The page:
The only flat map that reveals our planet as it really is … an island in a single ocean … without distorting the relative shapes and sizes of the land masses or splitting countries and continents, as other maps do.  On top of that, it can be folded into a sphere to obtain the benefits of a 3-D all-around perspective.  Furthermore, it can be reconfigured to put different countries and continents in the center, eliminating the subtle subconscious bias built into most maps …still used to teach our children…
that continue to put selected countries in the center, subliminally indicating greater importance.  There’s a picture of the map, opening and closing, at http://www.grunch.net/synergetics/map/dymax.html

Inventory of World Resources

Begun in 1917, Bucky’s inventory of available resources, human trends and needs, became one of the most comprehensive in the world before the age of computers.  It led to two key realizations. 

One – World famous economist Thomas Malthus declared in 1798 that human population was increasing faster than we could produce life-supporting goods and services.  When the public combined this theory with Darwin’s “survival of the fittest,” it led to the fear-based competition for vital resources that has been governing our conduct ever since.  

Buckminster Fuller showed that Malthus had not taken into account the synergistic results of combining new knowledge to take better advantage of static resources.  Bucky was able to document that the rate at which technology increased life-supporting production was much faster than the rate of population increase.

Two – Bucky’s global resource inventory also demonstrated that,
if humanity were willing to shift it’s priorities from destructive weaponry to life-support, there would be sufficient resources to support all humanity.  To lift everyone out of poverty.  

Bucky calculated that by 1970 mankind would have advanced far enough scientifically and intellectually to be able to provide the basics of food, shelter and water to every single person on the planet … without having to make everyone else poorer in the process.  As a matter of fact, doing so would advance humanity up another notch of the evolutionary scale, to a higher level or functioning and effectiveness.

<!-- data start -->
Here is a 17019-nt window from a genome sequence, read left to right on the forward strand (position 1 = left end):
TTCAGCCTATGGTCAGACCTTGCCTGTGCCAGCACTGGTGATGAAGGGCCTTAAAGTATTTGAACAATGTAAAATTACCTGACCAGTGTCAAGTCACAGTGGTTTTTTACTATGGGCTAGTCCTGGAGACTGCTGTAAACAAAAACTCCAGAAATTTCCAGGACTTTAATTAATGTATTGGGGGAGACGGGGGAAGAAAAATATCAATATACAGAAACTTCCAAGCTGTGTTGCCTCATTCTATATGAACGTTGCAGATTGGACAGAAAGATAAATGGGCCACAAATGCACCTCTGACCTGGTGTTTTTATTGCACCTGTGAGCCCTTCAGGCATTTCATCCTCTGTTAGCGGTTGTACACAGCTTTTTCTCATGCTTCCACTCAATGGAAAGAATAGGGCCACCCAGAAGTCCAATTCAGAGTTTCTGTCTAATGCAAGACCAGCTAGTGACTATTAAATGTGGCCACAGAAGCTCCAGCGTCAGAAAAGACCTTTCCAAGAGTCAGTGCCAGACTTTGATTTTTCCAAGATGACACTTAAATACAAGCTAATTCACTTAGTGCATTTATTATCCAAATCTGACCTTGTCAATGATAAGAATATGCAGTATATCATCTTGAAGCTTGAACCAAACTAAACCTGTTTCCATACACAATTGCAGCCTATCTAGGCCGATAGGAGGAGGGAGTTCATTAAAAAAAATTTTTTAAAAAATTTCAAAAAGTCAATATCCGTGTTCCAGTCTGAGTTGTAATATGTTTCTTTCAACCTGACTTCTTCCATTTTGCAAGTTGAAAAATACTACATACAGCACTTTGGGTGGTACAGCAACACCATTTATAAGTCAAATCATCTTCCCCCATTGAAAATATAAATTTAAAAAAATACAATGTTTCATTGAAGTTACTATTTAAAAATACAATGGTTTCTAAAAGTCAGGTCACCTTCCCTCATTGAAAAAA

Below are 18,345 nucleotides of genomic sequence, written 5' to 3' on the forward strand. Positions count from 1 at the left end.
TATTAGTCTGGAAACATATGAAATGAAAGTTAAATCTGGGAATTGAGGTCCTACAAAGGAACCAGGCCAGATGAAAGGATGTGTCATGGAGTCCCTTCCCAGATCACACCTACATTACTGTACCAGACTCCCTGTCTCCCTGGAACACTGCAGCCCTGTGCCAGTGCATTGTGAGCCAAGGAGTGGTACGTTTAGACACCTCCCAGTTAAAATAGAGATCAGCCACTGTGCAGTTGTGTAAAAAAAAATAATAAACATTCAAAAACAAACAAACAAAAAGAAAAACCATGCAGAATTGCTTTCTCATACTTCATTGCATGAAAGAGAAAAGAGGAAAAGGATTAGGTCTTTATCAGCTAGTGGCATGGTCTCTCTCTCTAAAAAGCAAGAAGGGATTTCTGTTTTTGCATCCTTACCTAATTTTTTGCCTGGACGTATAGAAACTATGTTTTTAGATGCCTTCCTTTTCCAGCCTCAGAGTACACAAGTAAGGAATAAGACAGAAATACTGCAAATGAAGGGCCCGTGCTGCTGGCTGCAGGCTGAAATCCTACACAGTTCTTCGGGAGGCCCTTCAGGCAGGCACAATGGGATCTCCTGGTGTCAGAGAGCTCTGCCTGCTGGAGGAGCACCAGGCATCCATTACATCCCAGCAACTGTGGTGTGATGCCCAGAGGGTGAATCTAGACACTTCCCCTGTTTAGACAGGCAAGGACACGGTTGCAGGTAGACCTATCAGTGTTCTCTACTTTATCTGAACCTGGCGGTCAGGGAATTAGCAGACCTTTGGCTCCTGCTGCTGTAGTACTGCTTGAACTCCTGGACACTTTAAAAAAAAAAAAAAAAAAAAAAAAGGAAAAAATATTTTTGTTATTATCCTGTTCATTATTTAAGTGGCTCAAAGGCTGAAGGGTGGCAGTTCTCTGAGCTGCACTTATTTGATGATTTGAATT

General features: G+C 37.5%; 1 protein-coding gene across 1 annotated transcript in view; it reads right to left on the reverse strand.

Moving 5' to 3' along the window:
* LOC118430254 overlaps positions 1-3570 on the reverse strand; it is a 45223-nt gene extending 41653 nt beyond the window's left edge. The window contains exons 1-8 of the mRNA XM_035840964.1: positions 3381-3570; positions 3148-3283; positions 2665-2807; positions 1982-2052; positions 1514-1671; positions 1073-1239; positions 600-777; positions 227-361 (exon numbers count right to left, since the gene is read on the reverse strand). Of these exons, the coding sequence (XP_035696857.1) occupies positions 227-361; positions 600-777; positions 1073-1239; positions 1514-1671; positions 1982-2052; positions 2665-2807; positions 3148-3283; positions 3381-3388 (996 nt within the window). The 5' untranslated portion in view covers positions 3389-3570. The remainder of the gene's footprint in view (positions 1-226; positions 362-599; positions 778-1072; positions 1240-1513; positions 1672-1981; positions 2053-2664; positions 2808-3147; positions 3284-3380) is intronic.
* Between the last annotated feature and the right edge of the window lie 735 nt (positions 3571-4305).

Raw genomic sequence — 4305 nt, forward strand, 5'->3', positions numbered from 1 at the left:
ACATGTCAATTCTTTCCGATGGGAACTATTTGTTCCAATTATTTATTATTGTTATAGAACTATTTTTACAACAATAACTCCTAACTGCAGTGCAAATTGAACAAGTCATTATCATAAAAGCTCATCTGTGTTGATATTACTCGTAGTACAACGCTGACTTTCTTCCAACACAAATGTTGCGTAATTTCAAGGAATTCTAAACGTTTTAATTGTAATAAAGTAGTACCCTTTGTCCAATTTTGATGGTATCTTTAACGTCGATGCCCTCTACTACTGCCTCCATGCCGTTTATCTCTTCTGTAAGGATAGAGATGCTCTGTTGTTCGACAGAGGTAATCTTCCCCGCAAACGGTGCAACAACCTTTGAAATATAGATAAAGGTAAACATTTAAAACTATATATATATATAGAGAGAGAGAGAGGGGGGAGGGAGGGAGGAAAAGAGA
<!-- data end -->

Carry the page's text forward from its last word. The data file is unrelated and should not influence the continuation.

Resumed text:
World Game

In response to the ravages of war and nationalism in the late 1940’s, Bucky designed a most interesting means to address these critical problems.  His goal was to “make the world work for 100% of humanity in the shortest possible time through spontaneous cooperation without ecological damage or disadvantage to anyone.”

Based on the model used in War Games, he introduced an alternative World Peace Game in 1961.  It allows players of all ages and backgrounds to trust their instincts and teach each other.  To understand and develop solutions to what Bucky called the real enemies of humanity:  hunger, illiteracy, lack of health care, environmental degradation and “you or me” thinking.

While it’s purpose was serious, Bucky chose to label his vision a “game” because he wanted it seen as something that was accessible to everyone, not just the elite few in power who thought they were running the show. 

He envisioned these findings being widely disseminated to the masses through a free press.  Which could not help but create a ground-swell of public vetting and acceptance of self-discovered solutions to society’s ongoing problems.  Ultimately this would force the political process to become more democratic and open, which the World Game clearly demonstrates to be absolutely essential to survival. 

To learn more about the World Game, visit:  www.bfi.org/our_programs/who_is_buckminster_fuller/design_science/world_game

More About Bucky

I’ve said it before and I’ll undoubtedly remind again, ‘cause it’s so darn important that we hear – realize – believe – with as much understanding as possible.  We have everything we need to solve all our problems.  Bucky left behind an incredible archive of information and ideas expected to help see us through the next 100 years.  Waiting for the moment when mankind is ready to move ahead and do what’s possible.  That’s how farseeing he was. 

Bucky’s life was dedicated to being of service to mankind.  He considered himself an ordinary man.  He recognized that we all have genius hidden within, and clearly learned how to tap into his own unique potential. 

You now know why I dedicate my life’s work to Buckminster “Bucky” Fuller, and consider him a mentor, though we never met. 

For more information:

A wonderful YouTube video will give you a flavor of the man and a sense of his work.  www.youtube.com/watch?v=d0_DKeFfObI
Visit the Buckminster Fuller Institute website at www.bfi.org
Read the excellent book, Buckminster Fuller’s Universe: His Life and Work by Lloyd Steven Sieden.